Everybody’s Friend; or, Hilda Danvers’ Influence (book #56)

Evelyn Everett-Green, 1893.

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Everett-Green is interesting partly because of the huge number of books she wrote. This short biography from an abstract of an article by Hilary Skelding (scroll about a third of the way down the page) says she wrote “in excess of 200 novels”. There are 360 books by her listed in the Bodleian catalogue, though some may be different editions of the same books.

There’s also a less informative Wikipedia article.

I haven’t read her historical novels and not many of her books for younger children, which seem less well-written.

Here’s Hilda being her apparently irresistible self: ” … what I mean is, that work of some sort is so much more really interesting than play. Indoors, if you studied your music, read some foreign language regularly and perhaps got lessons in it too, you would find how interesting it was; and then, you know, out of doors there cannot be any lack of things to do – and for people who have time and money – oh, the things they can do are more than can be counted!”

There’s an interesting view – bearing in mind Everett-Green is of the servant-keeping class – of the advantages for women of domestic service over marriage:

“As for Patience, she grew such a pretty, bright-looking girl that she began to have lovers in the servant hall, and the offer of an independent home of her own; but she always shook her head and steadily refused to be tempted by such proposals …

‘I know what life as a poor man’s wife is,’ she said, ‘and now that I know what good service is, I don’t think I shall be tempted to exchange the one for the other. They talk about independence – I wonder what sort of independence a woman has who has a husband, a cottage, and perhaps half-a-dozen children to look after, and about eighteen shillings a week to do it on – even if her husband brings all of his wages home, which hardly any of them do. In service a girl has some hard work, and perhaps some dirty work to do; but she sets to in a morning and gets it out of hand, and by the afternoon she can put on a tidy dress and often sit down to a bit of needlework or a book, or get a walk if she wants to. A poor man’s wife is slaving from morning to night, always in a muddle – always in a mess. How can she help it, with a tribe of children at her heels, and the whole work of the house to do – washing, cooking, cleaning up – everything – and nobody to help her? And then in the future, what is there to look forward to? Do the children of working people make such comfortable homes for their old parets when they are past work? I don’t think so. I have seen old folks there, and I cannot think they are happy or comfortable in the same kind of muddling homes as they had themselves when they were in like case. A girl in service can, if she keeps her place and studies to improve herself, earn gradually increasing wages, so that if she makes a principle of saving steadily, by the time she is old she will have enough to keep herself in comfort, or buy the good will of a little business – to say nothing of what she may get from her employers if she has grown old in ther service. What can a poor man’s wife save? … If a poor home is neat and tidy and comfortable, it is one long battle to keep it so, whereas a gentleman’s house is orderly and properly regulated as a matter of course, and there is power to keep it so without taxing anybody. Of course there are plenty of bad places, and plenty where girls are over-worked, and where they learn bad, dirty ways; but now that there is a scarcity of good servants, I do think that any girl can make herself one by patience and thought, and so work her way up into a good house. … Think of the miserable wages given for work or lots of the things girls do now, and the comfortable home they might have as servants under good mistresses. I can’t understand why they are all so taking against service. I’m sure, now that I have tried both, I will never he anything but a servant again … ‘”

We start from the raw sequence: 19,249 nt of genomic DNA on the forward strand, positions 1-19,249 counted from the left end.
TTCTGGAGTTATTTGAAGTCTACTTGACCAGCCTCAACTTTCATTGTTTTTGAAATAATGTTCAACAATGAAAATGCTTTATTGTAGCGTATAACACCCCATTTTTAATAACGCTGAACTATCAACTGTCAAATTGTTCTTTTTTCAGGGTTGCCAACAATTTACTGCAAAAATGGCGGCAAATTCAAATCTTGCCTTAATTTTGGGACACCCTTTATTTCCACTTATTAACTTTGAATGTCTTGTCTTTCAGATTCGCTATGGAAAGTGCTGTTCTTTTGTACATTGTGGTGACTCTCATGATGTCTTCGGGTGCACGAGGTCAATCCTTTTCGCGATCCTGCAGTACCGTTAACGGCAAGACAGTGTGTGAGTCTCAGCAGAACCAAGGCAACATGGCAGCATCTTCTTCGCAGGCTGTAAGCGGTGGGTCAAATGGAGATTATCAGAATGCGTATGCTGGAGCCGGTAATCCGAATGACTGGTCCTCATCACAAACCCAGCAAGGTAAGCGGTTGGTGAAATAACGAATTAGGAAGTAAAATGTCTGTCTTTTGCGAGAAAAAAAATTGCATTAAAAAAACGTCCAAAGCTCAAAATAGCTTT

Patience’s mother agrees, especially as servants’ “evenings are spent at home in a comfortable house, instead of being passed at low places of amusement, or in the streets”.

I do like the “x; or, y” type of title. There are some good ones listed in the book catalogues at the back of this book: Without a Thought; or, Dora’s Discpline, by Jennie Chappell; Edith Oswald; or, Living for Others, by Jane M Kippen; Uncle Joshua’s Heiress; or, Which shall it be?, by Lillias Campbell Davidson.

I’d like to know why Everett-Green wrote so much – financial necessity, morality, obsession, or possibly some of all three of course. She had £6,000 at her death, which suggests at least that she could have stopped writing earlier if she were only doing so for money.

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